¶10 The Supreme Court agreed with the Fasts that wrongful death actions based on medical negligence fall under the MNSOL. Fast, 187 Wn.2d at 33-34. The court noted that its holding might sometimes work an injustice to plaintiffs. Id. at 39. Because the three-year MNSOL is triggered by the act of negligence, not the date of death, the time for filing a claim could expire even before death. Id. Nevertheless, in the case at bar, no injustice was at risk since the death of the Fasts' child “and last act/omission of health care were virtually simultaneous.” Id.
¶11 Based on Fast, it is apparent that any claims against Dr. Dietzman accrued on the last date of alleged negligence. This was in May 2009. The current case is not like Fast where death and the last negligent act or omission were virtually simultaneous. Had Mr. Fechner not died for several years after his treatment and surgery, the claims for medical negligence might have expired prior to death, unless saved by the one-year discovery provision of RCW 4.16.350 or the one-year tolling provision of RCW 7.70.110. Because the MNSOL's three-year term began to run on the date of Dr. Dietzman's last alleged negligent act or omission, the statute of limitations for any claims against Dr. Dietzman would have expired in May 2012. Because there was no mediation request prior to May 2012, the limitations period became final at that point.
¶12 Contrary to Volyn's claims, Mrs. Fechner did not have a separate wrongful death claim against Dr. Dietzman, governed by a different statute of limitations. Fast made clear that all medical negligence claims are governed by the MNSOL, even if the medical negligence results in death as opposed to some other sort of harm. Justice Madsen's concurrence in Fast emphasized this point, recognizing that Fast altered the landscape of “wrongful death jurisprudence” by carving out a special statute of limitations for wrongful death causes of action based on medical negligence. Fast, 187 Wn.2d at 42 (Madsen, J., concurring). Justice Madsen warned that Fast's statute of limitation rule was based on unique statutory language and was therefore inapplicable to other types of wrongful death claims. Id. at 43. Had Fast not applied to wrongful death claims, as asserted by Volyn, then Justice Madsen's observations would have been off point. Fast would have had nothing to do with wrongful death claims and the decision would not need to be classified as an exception to the general rule regarding the statute of limitations in wrongful death cases. We do not read Justice Madsen's concerns as having been so misguided. Instead, it is apparent that Fast applies to a wrongful death claim if the claim is based on medical negligence. There is no separate cause of action.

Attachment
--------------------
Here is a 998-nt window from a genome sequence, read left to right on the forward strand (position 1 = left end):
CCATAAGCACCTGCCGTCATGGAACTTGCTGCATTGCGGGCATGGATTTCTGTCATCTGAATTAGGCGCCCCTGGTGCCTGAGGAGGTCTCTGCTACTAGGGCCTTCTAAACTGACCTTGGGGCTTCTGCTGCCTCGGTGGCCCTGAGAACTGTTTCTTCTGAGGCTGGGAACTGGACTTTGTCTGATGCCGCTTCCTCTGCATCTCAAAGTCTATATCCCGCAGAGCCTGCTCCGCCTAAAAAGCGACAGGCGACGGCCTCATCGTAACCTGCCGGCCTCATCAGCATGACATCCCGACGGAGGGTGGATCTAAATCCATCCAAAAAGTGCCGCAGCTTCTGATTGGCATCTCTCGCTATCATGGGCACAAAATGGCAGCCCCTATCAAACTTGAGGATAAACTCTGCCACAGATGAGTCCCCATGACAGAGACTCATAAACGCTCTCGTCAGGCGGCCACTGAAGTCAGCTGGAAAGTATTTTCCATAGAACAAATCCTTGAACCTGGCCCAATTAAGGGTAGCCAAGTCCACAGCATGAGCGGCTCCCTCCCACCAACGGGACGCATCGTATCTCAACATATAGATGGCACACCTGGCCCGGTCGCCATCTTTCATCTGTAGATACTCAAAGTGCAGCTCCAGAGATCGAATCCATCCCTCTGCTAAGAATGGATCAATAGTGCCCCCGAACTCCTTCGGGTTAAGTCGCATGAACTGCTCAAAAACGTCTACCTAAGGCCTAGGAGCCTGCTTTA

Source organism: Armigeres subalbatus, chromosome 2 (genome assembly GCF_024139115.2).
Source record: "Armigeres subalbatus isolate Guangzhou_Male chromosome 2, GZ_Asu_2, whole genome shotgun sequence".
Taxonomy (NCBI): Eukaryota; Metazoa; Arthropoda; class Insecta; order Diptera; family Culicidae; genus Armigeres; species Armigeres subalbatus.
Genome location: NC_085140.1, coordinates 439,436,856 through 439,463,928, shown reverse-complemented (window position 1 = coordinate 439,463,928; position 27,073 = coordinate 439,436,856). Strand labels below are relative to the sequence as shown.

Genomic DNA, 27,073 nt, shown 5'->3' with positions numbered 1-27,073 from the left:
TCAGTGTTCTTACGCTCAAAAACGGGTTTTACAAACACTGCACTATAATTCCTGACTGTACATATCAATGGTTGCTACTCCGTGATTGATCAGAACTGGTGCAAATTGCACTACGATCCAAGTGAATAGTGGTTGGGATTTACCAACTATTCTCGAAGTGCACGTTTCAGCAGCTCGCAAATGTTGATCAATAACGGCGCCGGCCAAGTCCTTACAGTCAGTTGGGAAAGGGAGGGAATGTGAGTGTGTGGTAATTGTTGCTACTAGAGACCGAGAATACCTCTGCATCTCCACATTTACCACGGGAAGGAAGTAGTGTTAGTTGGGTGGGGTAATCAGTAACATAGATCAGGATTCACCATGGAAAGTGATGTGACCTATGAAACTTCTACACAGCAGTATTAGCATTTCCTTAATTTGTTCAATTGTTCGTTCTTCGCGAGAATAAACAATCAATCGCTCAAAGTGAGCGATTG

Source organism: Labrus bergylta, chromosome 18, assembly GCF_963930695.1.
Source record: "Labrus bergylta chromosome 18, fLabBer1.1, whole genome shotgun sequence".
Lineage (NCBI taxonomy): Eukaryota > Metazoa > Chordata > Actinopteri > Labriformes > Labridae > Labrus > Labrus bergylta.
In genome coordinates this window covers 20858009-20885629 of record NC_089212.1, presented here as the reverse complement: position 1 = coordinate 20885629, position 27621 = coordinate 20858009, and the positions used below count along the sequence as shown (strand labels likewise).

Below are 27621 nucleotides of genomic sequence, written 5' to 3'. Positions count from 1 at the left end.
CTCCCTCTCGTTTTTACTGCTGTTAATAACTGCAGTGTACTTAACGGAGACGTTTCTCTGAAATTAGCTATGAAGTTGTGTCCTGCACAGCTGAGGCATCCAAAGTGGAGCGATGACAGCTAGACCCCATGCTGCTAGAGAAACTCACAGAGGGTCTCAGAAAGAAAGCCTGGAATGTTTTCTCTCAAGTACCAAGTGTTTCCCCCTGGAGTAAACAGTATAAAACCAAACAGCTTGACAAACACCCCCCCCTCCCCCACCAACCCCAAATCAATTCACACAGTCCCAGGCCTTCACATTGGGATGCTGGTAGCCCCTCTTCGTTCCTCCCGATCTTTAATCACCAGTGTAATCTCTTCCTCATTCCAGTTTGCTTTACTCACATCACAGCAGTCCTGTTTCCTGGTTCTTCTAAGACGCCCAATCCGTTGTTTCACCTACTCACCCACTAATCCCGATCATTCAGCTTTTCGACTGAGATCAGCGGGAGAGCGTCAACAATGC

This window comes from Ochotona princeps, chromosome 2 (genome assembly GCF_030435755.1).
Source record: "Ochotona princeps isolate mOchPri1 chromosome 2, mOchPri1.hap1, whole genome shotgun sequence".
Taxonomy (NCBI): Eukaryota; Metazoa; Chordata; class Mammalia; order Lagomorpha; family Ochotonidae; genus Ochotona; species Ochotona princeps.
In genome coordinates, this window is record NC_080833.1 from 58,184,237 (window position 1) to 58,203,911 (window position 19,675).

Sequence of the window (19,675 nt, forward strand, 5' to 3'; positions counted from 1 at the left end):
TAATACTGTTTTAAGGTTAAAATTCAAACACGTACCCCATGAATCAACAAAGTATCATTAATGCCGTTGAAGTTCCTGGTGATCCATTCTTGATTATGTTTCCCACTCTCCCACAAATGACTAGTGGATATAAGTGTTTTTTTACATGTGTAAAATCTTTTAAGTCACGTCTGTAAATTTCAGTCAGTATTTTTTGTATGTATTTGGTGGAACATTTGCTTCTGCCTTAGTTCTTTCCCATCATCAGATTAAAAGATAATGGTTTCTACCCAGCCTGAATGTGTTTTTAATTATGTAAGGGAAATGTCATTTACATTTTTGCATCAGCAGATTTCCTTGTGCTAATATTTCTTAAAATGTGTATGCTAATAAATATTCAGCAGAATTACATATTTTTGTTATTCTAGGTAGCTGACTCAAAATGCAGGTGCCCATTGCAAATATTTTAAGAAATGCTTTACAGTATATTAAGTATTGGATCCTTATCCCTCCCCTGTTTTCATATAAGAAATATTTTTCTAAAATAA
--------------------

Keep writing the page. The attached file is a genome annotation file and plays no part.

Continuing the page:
¶13 Even if the law permitted Mrs. Fechner a separate wrongful death claim against Dr. Dietzman (which it does not), summary judgment would still be inapplicable. A mediation request tolls the statute of limitations only in the medical negligence context. RCW 7.70.110. It does not apply to the general torts catchall statute of limitations. Accordingly, any separate wrongful death claim that Mrs. Fechner may have had against Dr. Deitzman would have expired on October 28, 2012, three years after the date of death. Because Mr. Volyn represented Mrs. Fechner during this period, Mrs. Fechner would still have a viable claim that Volyn failed to act on during the limitations period.
Initiation of Volyn's representation of Mrs. Fechner
¶14 The parties have a factual dispute over when Mr. Volyn began an attorney-client relationship with Mrs. Fechner. Mrs. Fechner contends Mr. Volyn began representing her in October 2011. Mr. Volyn claims representation did not begin until at least August 2012 when Mrs. Fechner executed a document entitled “Authority to Investigate.” Clerk's Papers (CP) at 138. This factual dispute matters because if Mrs. Fechner is correct, then based on the MNSOL analysis, her claims against Dr. Dietzman would have expired during Mr. Volyn's period of representation and Mrs. Fechner would be able to state a claim against Volyn for failing to take action during this time period. However, if representation did not begin until August 2012, then the limitations period would have expired prior to representation and Mrs. Fechner would not be able to make out a malpractice claim.
¶15 Whether an attorney-client relationship exists is a question of fact that depends on the totality of the circumstances. The date of a written agreement or receipt of funds does not necessarily dictate the beginning of an attorney-client relationship. Bohn v. Cody, 119 Wn.2d 357, 363, 832 P.2d 71 (1992). Instead, the existence of the relationship turns on the reasonable beliefs of the client and may be implied from the parties' conduct. Id.; In re the Disciplinary Proceeding Against McGlothlen, 99 Wn.2d 515, 522, 663 P.2d 1330 (1983).